This image is showing an online job interview. Photo by LinkedIn Sales Solutions on Unsplash

You're in a job interview and it seems to be going well!

The interviewer smiles and nods, and you sigh with relief.

Then you hear these words, "I was wondering, have you ever made a mistake that cost your company money?"

Your palms begin to sweat, and your heart races like a train on a track. You're wondering, what's the best way to respond?

 SpongeBob biting his fingernails.

If you prepare the right answer to this question, you might land your dream job!

Be honest

A half truth is a whole lie.

-- Yiddish Proverb

  • Be transparent and honest.

  • Telling a lie is unethical.

  • Be polite, respectful, and confident.

Marlon Brando from the Godfather at his desk. He says,

Choose your mistake

A man points to his forehead. He says,

  • Ensure that the mistake is something that ended positively.

  • Choose a minor mistake over a major one if you can.

  • Avoid a mistake that shows a flaw in your character.

If you can't think of a mistake that was entirely your fault, you can answer with a situational mistake — one that happens because of external factors that aren't completely in your control.

While a situational mistake isn't entirely your fault, you're still responsible for correcting it if it happens on your watch. Here's an example of one:

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Bob worked for a tech company. He was asked to prepare a proposal for their biggest investor, but a local power outage meant he couldn't finish the proposal in time. The investor decided to fund a proposal from a different company.


Should Bob use this example to answer the question, "Have you ever made a mistake that cost your company money?"

Explain your mistake

  • Provide a brief yet detailed outline of what happened.

  • Avoid casting blame on others.

Bob responded to the interviewer's question:

That's a really good question. Yes, I made a mistake at my previous job, that cost my former employers money. I was given the task to prepare a proposal for our biggest investor.

While in preparation, there was an electricity outage in the area that lasted the entire night. Although I sought other avenues to complete the proposal, I was unable to do so, and the investor decided to take his funds elsewhere.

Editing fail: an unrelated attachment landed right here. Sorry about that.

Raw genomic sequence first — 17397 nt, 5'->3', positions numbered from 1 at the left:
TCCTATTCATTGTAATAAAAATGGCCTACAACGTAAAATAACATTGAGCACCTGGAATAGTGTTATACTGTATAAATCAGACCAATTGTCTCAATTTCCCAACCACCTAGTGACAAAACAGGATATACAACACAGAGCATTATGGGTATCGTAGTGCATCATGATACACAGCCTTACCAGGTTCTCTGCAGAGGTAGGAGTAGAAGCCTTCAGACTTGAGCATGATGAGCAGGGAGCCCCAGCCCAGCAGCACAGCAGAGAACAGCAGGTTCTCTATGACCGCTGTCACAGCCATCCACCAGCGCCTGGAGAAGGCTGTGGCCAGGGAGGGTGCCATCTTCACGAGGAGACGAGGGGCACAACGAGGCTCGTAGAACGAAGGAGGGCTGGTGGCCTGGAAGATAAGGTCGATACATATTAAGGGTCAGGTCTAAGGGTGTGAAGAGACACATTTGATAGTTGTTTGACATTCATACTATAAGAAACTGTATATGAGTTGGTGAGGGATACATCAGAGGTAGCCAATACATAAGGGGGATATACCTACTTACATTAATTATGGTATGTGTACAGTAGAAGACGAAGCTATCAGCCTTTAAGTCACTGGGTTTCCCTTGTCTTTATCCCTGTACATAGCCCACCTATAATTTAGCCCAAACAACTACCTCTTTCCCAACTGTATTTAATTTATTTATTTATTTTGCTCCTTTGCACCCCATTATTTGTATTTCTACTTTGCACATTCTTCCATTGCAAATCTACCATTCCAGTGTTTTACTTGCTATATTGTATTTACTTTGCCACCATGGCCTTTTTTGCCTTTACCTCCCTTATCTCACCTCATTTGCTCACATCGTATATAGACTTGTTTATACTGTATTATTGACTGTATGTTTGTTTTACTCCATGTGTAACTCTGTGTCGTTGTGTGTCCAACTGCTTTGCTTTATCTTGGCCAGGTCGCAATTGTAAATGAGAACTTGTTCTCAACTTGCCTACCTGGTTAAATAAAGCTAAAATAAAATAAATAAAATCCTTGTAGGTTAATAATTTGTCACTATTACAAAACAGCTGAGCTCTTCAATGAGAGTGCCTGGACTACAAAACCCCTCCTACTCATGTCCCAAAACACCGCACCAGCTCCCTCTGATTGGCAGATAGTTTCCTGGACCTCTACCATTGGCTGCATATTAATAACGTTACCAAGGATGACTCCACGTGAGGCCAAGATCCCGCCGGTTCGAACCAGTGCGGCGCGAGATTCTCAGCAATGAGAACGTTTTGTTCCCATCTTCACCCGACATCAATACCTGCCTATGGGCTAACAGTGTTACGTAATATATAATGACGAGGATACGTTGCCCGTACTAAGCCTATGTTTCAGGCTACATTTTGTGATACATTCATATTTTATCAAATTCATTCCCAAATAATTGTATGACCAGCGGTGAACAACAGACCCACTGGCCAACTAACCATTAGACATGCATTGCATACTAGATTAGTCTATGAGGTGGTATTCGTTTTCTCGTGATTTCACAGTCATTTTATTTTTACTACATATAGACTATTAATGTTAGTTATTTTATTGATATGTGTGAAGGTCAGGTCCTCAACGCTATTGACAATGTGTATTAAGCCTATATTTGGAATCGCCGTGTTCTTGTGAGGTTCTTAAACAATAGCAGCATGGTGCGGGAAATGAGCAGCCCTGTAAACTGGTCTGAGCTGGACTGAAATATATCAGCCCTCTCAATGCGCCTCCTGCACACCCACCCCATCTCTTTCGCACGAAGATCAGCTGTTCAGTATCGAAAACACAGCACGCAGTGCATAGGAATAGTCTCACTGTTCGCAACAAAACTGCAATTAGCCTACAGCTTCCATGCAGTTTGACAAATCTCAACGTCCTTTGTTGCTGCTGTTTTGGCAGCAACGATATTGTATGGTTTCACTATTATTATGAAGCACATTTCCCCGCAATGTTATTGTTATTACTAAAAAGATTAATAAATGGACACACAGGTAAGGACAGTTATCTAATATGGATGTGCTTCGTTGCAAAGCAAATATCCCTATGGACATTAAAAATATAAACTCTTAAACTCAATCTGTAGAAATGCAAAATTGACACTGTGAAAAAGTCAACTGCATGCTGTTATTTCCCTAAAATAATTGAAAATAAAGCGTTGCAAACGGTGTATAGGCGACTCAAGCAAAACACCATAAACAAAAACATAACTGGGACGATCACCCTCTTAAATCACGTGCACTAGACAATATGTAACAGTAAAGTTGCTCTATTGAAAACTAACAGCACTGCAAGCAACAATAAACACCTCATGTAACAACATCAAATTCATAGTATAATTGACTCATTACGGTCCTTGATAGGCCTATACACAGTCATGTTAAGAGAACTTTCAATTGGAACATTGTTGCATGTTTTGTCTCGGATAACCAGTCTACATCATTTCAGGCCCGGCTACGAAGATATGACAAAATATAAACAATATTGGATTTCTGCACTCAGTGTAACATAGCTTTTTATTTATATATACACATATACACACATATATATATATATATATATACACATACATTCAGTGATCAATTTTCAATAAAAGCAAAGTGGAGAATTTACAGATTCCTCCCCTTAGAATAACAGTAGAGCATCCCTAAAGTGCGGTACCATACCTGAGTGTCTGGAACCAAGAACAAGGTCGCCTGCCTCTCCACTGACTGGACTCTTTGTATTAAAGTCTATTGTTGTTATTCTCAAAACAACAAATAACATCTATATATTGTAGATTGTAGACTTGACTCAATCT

I took responsibility for this mistake, and I ensured my employers that I would do everything that I could to correct it.

To hear an audio version of this text, press the play button on the audio player below:

Note that Bob didn't cast blame on others, and he gave the interviewer a detailed outline of what happened.

I can explain. Just wait.

Outline your resolution

Person talking.

  • Take responsibility for the mistake.

  • Explain how you took action to correct the mistake.

  • Show the interviewer that you're a problem solver.

Keep in mind that an interviewer might not prompt you to explain the resolution, but you should provide information on the resolution that you took.

Bob's interviewer asked him what steps he took to resolve the issue. Here's what Bob said:

I immediately took action to correct my mistake. First, I wrote an official letter of apology to the investor, thanking him for his time and also expressing how sorry I was for the inconvenience. I assured him that we are not a company who does not follow through with our plans. We value our clients and place them as top priority.

I also stated that the error was mine and not that of the company. I asked the client if we could meet to discuss any further concerns that he had, and to address any loss or damages that he incurred.

To hear an audio version of this text, press the play button on the audio player below:

Share the positive outcome

  • Focus on the positive outcome.

  • Show the interviewer that you can handle difficult situations, even if you're at fault.

  • Emphasize that in the end, everything worked out.

 Shaquille Oneil brushing away the words, drama, anxiety and negativity.


How can Bob explain the positive outcomes of this situation in the interview? Select all that apply.

Emphasize what you learned

  • State what you learned from the mistake.

  • Assure the interviewer that you now know how to avoid the mistake happening again.

  • Explain how the experience has helped you to grow.

A job interviewer saying,

Bob concluded his response by telling the interviewer what he learned:

Although I am no longer with the company, I learned a valuable lesson from my mistake. I learned that preparing in advance is important.

If I had completed the proposal days or weeks before that night, I would have had the opportunity to complete the presentation. Also, there is a high chance that we would not have lost that client, and by extension, the investment.

I have already improved in this area by using an online organizer. This helps me to stay 'time-on-task' and also to prepare ahead of time. I have learned from my mistake. If I am hired by your company, I will do everything that I can to ensure that it never happens again.

To hear an audio version of this text, press the play button on the audio player below:

Note that Bob gave a believable response that clearly stated the lesson he learned and the improvements he made.

Take Action

This gif is of a clapperboard or dumb slate that is used in filming.

Now it's time to prepare for your interview!


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